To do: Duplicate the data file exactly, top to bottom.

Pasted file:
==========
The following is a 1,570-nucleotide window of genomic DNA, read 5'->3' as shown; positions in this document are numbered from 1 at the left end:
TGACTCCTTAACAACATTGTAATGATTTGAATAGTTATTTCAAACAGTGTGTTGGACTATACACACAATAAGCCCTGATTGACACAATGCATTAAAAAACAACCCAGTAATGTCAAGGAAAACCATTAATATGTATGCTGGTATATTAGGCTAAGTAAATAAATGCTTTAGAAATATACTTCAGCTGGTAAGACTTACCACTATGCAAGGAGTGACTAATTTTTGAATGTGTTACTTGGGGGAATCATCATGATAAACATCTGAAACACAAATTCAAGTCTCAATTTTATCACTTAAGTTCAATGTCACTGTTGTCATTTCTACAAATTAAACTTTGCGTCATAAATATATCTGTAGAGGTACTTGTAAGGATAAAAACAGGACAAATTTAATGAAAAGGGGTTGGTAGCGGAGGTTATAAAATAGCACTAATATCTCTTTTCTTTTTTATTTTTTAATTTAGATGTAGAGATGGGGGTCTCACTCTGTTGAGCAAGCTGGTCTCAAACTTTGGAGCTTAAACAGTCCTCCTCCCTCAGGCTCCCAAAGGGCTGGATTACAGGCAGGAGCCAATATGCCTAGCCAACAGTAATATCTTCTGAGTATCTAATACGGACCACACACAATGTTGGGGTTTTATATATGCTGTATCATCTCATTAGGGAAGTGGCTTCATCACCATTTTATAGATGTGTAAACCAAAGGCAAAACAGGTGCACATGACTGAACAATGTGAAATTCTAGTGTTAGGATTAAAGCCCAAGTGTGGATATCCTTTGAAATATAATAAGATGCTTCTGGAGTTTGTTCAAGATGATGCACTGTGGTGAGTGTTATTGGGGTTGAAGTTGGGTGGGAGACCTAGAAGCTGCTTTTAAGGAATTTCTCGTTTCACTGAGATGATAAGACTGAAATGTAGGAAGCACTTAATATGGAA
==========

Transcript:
The following is a 1,570-nucleotide window of genomic DNA, read 5'->3' as shown; positions in this document are numbered from 1 at the left end:
TGACTCCTTAACAACATTGTAATGATTTGAATAGTTATTTCAAACAGTGTGTTGGACTATACACACAATAAGCCCTGATTGACACAATGCATTAAAAAACAACCCAGTAATGTCAAGGAAAACCATTAATATGTATGCTGGTATATTAGGCTAAGTAAATAAATGCTTTAGAAATATACTTCAGCTGGTAAGACTTACCACTATGCAAGGAGTGACTAATTTTTGAATGTGTTACTTGGGGGAATCATCATGATAAACATCTGAAACACAAATTCAAGTCTCAATTTTATCACTTAAGTTCAATGTCACTGTTGTCATTTCTACAAATTAAACTTTGCGTCATAAATATATCTGTAGAGGTACTTGTAAGGATAAAAACAGGACAAATTTAATGAAAAGGGGTTGGTAGCGGAGGTTATAAAATAGCACTAATATCTCTTTTCTTTTTTATTTTTTAATTTAGATGTAGAGATGGGGGTCTCACTCTGTTGAGCAAGCTGGTCTCAAACTTTGGAGCTTAAACAGTCCTCCTCCCTCAGGCTCCCAAAGGGCTGGATTACAGGCAGGAGCCAATATGCCTAGCCAACAGTAATATCTTCTGAGTATCTAATACGGACCACACACAATGTTGGGGTTTTATATATGCTGTATCATCTCATTAGGGAAGTGGCTTCATCACCATTTTATAGATGTGTAAACCAAAGGCAAAACAGGTGCACATGACTGAACAATGTGAAATTCTAGTGTTAGGATTAAAGCCCAAGTGTGGATATCCTTTGAAATATAATAAGATGCTTCTGGAGTTTGTTCAAGATGATGCACTGTGGTGAGTGTTATTGGGGTTGAAGTTGGGTGGGAGACCTAGAAGCTGCTTTTAAGGAATTTCTCGTTTCACTGAGATGATAAGACTGAAATGTAGGAAGCACTTAATATGGAA